Boston, Massachusetts, USA
August 6, 2007
“That is the charm of a map. It represents the other side of the horizon where everything is possible.”
I am getting ready to leave the old USA again…. but the only question is: Where do I go? I don’t really care is my only answer. I will just wait for the impulse, and then ride it out. I will just pull out an atlas and dream into the maps- Then! will know where. I have been haphazardly working on a B.A. degree from LIU’s Friends World Program since 2004, and I only have a little more work to do to finish it. Maybe I should just do it. The only thing that is holding me back is the fact that the price of the school sky rocketed to over 30% more than when I began. I would think that there should be some kind of grandfather clause that says that a a school cannot raise their tuition excessively during any given student’s tenure. It is false advertisement to a T. When I began I was told that the school cost significantly lower than what it is now. Oh well, money is the cheapest thing in the world. But the thing that gets me is that I do not know any practical reason to finish: other than the feeling of accomplishing something. I do not feel as if the school is now equipped to really teach me anything anymore. It use to be excellent, but it has since gone far, far downhill, while the price has gone up in torrents. But alas, it would be a good feeling to actually graduate. Maybe I will do it, maybe not. It is just a matter of getting the money, and I just found out that my financial aid only covers half of the amount that I need. I made only around $7,000 last year, so it is not economic prowess that resulted in me being served such a deficient financial aid package. It is just the way things have become in the USA. Either students truly cannot afford an decent education, they have to go half-rate cheap schools, or they dig themselves such a deep hole of debt that they can never get out of. Is is worth it? But I really enjoy studying. This odd-ball international school that I have sporadically been attending has enabled me to both travel and study. It is unique, and is the only reason that I have been able to make it this far in my university education. But I also know that Open Road does not wait for degrees or love or studies. When it calls, it calls. I feel it calling me. It is about time for another Vagabond Journey Around the World.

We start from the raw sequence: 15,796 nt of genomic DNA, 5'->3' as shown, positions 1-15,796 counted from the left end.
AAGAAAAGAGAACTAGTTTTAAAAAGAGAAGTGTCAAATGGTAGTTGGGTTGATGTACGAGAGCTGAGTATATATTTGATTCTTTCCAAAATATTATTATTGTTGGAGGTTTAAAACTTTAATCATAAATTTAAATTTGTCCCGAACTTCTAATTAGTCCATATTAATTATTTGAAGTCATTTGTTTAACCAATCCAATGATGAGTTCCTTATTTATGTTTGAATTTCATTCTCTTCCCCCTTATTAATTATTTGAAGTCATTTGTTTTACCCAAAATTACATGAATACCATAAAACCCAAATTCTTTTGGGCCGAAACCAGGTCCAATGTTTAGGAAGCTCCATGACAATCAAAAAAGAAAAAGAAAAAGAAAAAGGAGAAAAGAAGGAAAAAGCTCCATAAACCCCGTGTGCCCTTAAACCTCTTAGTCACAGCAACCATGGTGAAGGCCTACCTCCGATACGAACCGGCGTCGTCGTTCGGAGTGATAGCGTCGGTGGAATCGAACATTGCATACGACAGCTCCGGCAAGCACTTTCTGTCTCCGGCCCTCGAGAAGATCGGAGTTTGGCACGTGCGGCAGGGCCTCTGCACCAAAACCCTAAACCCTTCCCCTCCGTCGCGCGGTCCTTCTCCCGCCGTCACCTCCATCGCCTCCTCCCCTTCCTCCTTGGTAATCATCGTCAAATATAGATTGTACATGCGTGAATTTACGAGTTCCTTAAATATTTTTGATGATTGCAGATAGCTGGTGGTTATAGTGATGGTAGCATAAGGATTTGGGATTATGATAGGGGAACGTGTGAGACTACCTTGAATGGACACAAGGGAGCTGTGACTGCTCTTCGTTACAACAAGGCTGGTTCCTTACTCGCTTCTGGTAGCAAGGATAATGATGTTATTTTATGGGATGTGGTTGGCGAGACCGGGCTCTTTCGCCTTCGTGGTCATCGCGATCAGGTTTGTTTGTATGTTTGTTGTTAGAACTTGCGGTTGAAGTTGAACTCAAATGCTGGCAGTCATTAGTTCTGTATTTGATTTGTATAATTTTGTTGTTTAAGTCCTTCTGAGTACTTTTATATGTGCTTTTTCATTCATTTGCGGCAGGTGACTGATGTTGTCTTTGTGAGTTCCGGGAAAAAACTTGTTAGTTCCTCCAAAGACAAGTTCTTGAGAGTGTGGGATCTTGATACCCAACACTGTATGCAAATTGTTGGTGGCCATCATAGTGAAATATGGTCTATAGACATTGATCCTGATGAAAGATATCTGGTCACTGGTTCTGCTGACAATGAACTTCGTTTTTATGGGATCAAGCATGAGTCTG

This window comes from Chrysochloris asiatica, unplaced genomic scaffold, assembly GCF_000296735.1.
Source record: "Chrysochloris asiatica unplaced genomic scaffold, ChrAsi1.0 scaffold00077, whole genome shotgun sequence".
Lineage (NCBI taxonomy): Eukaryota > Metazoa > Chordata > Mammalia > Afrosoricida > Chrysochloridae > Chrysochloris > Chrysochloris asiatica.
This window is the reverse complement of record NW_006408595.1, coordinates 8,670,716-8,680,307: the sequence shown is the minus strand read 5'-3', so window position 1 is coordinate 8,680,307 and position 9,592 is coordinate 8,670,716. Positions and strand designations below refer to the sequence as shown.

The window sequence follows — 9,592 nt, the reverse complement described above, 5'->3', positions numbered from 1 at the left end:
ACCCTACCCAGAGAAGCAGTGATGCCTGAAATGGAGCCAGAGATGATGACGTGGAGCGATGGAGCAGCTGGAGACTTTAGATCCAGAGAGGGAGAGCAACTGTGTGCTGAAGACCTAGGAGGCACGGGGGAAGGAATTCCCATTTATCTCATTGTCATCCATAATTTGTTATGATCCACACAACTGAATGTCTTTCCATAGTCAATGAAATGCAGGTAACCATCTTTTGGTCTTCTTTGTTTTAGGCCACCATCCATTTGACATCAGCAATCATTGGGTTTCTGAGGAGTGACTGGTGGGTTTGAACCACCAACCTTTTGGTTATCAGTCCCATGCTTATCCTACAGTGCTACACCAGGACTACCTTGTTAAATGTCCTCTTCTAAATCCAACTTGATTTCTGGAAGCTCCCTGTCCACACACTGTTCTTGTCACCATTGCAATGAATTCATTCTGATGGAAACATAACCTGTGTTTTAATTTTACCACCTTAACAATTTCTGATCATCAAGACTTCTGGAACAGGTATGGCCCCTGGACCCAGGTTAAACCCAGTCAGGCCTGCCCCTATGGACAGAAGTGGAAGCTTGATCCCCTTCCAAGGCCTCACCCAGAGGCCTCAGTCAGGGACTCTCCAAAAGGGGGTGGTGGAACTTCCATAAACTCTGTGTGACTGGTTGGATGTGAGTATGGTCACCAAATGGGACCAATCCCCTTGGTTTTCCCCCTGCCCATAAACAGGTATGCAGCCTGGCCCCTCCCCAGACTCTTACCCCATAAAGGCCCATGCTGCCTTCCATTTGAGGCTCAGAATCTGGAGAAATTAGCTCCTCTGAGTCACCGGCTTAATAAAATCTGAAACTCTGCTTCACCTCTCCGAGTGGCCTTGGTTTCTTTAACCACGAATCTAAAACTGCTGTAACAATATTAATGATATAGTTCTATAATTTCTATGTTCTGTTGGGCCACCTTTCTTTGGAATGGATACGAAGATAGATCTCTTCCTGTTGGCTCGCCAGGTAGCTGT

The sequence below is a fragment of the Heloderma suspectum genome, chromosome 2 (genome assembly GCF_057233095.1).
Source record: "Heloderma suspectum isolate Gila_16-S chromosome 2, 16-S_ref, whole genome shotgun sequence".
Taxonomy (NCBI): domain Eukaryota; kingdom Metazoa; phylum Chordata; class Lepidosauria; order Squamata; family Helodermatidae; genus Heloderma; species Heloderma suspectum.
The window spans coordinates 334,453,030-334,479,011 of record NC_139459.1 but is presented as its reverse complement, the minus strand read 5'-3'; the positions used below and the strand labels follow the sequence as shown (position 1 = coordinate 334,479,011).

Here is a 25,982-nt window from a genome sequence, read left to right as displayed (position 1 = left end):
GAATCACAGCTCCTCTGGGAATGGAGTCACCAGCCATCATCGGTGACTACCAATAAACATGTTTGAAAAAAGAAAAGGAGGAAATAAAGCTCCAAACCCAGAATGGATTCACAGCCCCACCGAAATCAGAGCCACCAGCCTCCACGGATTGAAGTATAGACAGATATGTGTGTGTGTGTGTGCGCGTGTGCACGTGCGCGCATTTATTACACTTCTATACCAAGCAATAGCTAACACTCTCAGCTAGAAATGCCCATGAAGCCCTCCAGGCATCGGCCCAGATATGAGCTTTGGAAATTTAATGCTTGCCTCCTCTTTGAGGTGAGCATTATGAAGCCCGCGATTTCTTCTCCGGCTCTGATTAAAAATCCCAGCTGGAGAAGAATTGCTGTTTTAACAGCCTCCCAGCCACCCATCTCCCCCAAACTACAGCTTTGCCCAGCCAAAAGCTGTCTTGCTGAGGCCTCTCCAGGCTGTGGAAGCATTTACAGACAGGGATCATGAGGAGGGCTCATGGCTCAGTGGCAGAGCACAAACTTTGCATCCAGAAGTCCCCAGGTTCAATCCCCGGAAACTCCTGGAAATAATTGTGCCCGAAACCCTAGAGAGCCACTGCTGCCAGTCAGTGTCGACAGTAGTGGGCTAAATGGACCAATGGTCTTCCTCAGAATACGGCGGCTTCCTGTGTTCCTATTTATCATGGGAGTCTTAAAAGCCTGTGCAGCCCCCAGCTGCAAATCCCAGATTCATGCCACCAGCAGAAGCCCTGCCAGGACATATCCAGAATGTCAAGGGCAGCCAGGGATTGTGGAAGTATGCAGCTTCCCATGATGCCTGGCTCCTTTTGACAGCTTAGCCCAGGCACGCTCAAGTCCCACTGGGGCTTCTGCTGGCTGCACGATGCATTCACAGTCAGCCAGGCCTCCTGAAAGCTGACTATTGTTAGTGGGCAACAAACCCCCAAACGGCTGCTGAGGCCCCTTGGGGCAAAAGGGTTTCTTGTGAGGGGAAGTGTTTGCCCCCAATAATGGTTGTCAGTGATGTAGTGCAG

But it is interesting to mention that Mira is the cousin (close relation) of Barack Obama, who is a very real candidate for the presidency of the United States, and she has even had to drop out of school because she honestly cannot afford to pay tuition! Seriously, I wonder how Mr. Obama intends to address the educational ills of one of the most prominent countries on the planet when his own family cannot afford a college education? It is rather appalling.
But that is just the way things are now in the USA: the land of the rich or the poor. The plane in between is ever shrinking. I do not think that the United States is a wealthy country. There is money, yes, but not wealth.
When I mention wealth I do not mean gross yearly income but rather a conglomerated ratio between income/ expenses/ free time/ general cultural and geographic disposition. I would not regard one as wealthy who lives in a New Jersey high rise making 60,000 a year who works 40 hours a week for all but two weeks in a year, whose debt far exceeds their income, and is forever in the thorough of a polluted, mono-cultureated landscaped where they slaves away in an office cubicle all day just to return home to their high rise so beat that they only watch television and dream of retirement. Even though they make more money than three quarters of the planet I do not feel that they are well off. Money is not a true indicator of wealth. Andy the Hobo Traveler http://www.hobotraveler.com/ says that he measures a country’s wealth by its smiles.
By this token I would regard China as being surprisingly well-off, while Vietnam as being poor; Thailand to be among the riches countries in the world while England as being a place of disparity. I remember smiles in Ecuador, Chile, Mongolia, Spain, Nepal, and Egypt, and scowls in France and Ireland. This is only my impression, of course, as in the written words of Ben Jonson paraphrased in the book Tales of a Traveller, “I am neither your minotaure, nor your centaure, nor your satyr, nor your hyaena, nor your babion, but your meer traveller, believe me.” I believe balks at objectivity to be nothing more than pompous friviality.
I just remember standing on a hill that overlooks the blue city of Jodhpur in the Rajastan when a group of young Indian men came over and began talking to me. Our conversation turned to sports, and one of the young Indians joked that the national sport of India is “time-pass.” If only the world could take this example we all would wear more smiles. Just simple “time-pass” is all I need.